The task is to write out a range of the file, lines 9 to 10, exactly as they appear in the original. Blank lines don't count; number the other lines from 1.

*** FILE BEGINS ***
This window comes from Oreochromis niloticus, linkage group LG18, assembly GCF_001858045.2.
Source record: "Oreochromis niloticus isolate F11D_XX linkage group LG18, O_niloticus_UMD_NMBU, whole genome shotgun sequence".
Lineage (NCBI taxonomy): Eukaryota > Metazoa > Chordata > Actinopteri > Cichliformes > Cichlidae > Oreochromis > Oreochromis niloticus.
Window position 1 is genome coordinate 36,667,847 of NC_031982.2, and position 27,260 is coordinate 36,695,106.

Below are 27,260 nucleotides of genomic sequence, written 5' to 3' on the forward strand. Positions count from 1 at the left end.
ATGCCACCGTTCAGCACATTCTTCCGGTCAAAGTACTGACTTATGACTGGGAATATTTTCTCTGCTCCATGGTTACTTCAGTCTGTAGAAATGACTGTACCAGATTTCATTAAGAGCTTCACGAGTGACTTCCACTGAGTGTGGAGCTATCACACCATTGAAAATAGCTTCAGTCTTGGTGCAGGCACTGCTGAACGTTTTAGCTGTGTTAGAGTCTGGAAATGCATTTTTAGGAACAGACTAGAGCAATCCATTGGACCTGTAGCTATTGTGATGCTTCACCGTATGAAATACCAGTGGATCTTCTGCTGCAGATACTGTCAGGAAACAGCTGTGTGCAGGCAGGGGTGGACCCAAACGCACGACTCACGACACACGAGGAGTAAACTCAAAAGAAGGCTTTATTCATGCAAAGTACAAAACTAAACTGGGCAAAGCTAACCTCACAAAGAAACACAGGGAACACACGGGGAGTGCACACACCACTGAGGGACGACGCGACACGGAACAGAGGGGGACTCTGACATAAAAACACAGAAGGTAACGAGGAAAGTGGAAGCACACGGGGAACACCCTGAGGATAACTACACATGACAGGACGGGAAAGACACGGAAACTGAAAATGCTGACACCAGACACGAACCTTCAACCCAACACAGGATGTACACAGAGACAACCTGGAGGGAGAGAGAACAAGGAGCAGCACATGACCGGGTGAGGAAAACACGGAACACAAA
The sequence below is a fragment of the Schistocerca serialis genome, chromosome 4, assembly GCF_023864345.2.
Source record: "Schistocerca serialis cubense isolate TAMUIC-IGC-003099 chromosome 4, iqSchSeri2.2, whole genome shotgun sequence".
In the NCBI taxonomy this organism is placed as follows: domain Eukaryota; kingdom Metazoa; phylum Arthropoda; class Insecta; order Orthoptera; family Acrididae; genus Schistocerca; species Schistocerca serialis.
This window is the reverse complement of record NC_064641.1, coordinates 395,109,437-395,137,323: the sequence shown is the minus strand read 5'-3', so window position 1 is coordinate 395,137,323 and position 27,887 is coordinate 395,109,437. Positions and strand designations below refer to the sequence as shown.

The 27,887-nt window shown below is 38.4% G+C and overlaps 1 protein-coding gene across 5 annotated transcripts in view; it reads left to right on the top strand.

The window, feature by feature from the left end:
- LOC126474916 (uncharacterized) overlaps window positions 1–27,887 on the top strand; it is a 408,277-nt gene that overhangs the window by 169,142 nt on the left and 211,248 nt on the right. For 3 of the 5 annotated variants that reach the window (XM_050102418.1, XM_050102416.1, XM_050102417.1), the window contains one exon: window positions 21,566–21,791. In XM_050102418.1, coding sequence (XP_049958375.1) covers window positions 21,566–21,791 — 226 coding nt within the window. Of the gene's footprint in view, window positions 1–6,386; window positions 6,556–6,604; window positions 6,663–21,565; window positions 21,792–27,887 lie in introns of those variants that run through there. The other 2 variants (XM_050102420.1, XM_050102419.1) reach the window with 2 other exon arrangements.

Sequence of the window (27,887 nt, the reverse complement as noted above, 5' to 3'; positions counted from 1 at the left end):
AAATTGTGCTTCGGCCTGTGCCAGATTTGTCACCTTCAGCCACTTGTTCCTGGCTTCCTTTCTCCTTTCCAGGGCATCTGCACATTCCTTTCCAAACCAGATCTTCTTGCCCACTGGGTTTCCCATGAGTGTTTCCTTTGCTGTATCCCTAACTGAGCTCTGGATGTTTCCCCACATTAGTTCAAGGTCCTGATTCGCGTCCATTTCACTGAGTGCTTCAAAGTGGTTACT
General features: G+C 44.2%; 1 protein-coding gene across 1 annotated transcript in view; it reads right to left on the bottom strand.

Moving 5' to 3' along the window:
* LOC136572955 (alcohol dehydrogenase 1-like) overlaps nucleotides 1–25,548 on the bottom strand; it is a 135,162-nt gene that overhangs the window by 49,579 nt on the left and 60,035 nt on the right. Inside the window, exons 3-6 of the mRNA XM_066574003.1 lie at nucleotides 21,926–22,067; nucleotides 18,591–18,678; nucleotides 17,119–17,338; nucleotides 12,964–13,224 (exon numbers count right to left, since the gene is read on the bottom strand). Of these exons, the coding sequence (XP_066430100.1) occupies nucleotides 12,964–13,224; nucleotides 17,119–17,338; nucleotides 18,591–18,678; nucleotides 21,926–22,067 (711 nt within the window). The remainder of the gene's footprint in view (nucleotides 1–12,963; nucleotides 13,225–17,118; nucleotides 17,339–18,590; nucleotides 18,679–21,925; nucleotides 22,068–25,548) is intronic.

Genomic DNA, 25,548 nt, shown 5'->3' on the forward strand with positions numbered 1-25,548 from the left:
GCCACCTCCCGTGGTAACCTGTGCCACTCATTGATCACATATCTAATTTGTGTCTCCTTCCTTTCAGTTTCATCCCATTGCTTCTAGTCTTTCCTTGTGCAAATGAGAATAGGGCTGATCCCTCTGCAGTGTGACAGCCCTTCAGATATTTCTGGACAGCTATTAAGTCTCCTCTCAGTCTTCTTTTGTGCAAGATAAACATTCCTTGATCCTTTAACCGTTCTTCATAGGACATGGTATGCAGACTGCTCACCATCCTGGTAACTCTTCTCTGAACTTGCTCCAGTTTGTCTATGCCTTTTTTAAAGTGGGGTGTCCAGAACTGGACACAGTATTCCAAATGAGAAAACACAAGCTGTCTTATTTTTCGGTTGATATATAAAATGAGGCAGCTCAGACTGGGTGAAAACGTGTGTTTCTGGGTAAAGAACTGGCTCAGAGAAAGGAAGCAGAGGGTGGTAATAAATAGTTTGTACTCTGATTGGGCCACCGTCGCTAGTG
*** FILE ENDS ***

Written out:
In the NCBI taxonomy this organism is placed as follows: domain Eukaryota; kingdom Metazoa; phylum Arthropoda; class Insecta; order Orthoptera; family Acrididae; genus Schistocerca; species Schistocerca serialis.
This window is the reverse complement of record NC_064641.1, coordinates 395,109,437-395,137,323: the sequence shown is the minus strand read 5'-3', so window position 1 is coordinate 395,137,323 and position 27,887 is coordinate 395,109,437. Positions and strand designations below refer to the sequence as shown.